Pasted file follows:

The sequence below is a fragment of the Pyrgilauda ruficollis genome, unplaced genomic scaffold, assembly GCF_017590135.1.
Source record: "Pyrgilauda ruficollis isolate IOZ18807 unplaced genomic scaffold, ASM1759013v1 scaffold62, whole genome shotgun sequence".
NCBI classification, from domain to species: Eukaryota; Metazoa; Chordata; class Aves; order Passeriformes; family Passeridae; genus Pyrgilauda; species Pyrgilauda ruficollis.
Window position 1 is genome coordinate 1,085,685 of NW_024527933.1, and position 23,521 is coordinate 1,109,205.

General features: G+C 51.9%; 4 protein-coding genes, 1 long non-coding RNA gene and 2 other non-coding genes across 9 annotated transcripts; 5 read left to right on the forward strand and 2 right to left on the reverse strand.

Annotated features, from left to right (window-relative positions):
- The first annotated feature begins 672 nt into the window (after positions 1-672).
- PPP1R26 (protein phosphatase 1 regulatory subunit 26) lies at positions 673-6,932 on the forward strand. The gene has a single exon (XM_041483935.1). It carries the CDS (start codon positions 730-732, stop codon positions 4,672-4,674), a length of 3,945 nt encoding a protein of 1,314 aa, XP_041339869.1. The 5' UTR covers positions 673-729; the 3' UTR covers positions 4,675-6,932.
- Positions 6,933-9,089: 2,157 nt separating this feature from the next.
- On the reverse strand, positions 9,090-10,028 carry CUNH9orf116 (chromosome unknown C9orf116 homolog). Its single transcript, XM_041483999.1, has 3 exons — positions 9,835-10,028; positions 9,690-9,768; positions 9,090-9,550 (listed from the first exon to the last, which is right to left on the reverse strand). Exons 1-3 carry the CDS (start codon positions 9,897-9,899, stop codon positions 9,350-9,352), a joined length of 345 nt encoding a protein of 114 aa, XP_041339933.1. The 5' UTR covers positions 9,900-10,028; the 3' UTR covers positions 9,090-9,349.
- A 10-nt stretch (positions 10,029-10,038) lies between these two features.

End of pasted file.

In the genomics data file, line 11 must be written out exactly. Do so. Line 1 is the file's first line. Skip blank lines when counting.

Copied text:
- A 10-nt stretch (positions 10,029-10,038) lies between these two features.